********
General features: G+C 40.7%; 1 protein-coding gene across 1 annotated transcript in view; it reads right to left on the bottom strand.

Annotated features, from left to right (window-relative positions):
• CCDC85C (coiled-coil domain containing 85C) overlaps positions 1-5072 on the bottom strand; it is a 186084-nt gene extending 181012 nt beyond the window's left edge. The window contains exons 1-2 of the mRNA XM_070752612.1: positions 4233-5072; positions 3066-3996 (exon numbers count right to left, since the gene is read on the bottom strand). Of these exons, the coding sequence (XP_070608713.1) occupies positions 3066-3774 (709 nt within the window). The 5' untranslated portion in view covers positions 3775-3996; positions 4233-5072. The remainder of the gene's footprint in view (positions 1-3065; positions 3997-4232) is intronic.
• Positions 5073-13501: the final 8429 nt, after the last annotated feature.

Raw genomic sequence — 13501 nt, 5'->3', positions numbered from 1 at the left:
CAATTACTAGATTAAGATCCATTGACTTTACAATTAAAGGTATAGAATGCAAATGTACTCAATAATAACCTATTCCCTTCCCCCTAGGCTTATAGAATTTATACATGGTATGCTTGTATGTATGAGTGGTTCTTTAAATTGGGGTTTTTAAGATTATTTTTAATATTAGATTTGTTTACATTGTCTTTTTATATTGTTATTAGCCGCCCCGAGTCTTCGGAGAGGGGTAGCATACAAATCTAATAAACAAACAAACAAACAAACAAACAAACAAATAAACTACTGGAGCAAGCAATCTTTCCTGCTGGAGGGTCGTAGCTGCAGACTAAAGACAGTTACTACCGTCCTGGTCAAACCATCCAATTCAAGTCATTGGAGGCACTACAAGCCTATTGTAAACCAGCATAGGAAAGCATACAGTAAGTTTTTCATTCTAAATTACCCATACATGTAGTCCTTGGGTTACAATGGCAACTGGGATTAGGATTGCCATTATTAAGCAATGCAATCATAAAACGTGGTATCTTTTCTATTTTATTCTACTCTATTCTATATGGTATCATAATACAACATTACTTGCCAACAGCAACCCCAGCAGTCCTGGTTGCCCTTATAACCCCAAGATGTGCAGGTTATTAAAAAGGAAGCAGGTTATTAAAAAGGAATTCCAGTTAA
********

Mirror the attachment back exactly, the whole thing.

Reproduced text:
General features: G+C 40.7%; 1 protein-coding gene across 1 annotated transcript in view; it reads right to left on the bottom strand.

Annotated features, from left to right (window-relative positions):
• CCDC85C (coiled-coil domain containing 85C) overlaps positions 1-5072 on the bottom strand; it is a 186084-nt gene extending 181012 nt beyond the window's left edge. The window contains exons 1-2 of the mRNA XM_070752612.1: positions 4233-5072; positions 3066-3996 (exon numbers count right to left, since the gene is read on the bottom strand). Of these exons, the coding sequence (XP_070608713.1) occupies positions 3066-3774 (709 nt within the window). The 5' untranslated portion in view covers positions 3775-3996; positions 4233-5072. The remainder of the gene's footprint in view (positions 1-3065; positions 3997-4232) is intronic.
• Positions 5073-13501: the final 8429 nt, after the last annotated feature.

Raw genomic sequence — 13501 nt, 5'->3', positions numbered from 1 at the left:
CAATTACTAGATTAAGATCCATTGACTTTACAATTAAAGGTATAGAATGCAAATGTACTCAATAATAACCTATTCCCTTCCCCCTAGGCTTATAGAATTTATACATGGTATGCTTGTATGTATGAGTGGTTCTTTAAATTGGGGTTTTTAAGATTATTTTTAATATTAGATTTGTTTACATTGTCTTTTTATATTGTTATTAGCCGCCCCGAGTCTTCGGAGAGGGGTAGCATACAAATCTAATAAACAAACAAACAAACAAACAAACAAACAAATAAACTACTGGAGCAAGCAATCTTTCCTGCTGGAGGGTCGTAGCTGCAGACTAAAGACAGTTACTACCGTCCTGGTCAAACCATCCAATTCAAGTCATTGGAGGCACTACAAGCCTATTGTAAACCAGCATAGGAAAGCATACAGTAAGTTTTTCATTCTAAATTACCCATACATGTAGTCCTTGGGTTACAATGGCAACTGGGATTAGGATTGCCATTATTAAGCAATGCAATCATAAAACGTGGTATCTTTTCTATTTTATTCTACTCTATTCTATATGGTATCATAATACAACATTACTTGCCAACAGCAACCCCAGCAGTCCTGGTTGCCCTTATAACCCCAAGATGTGCAGGTTATTAAAAAGGAAGCAGGTTATTAAAAAGGAATTCCAGTTAA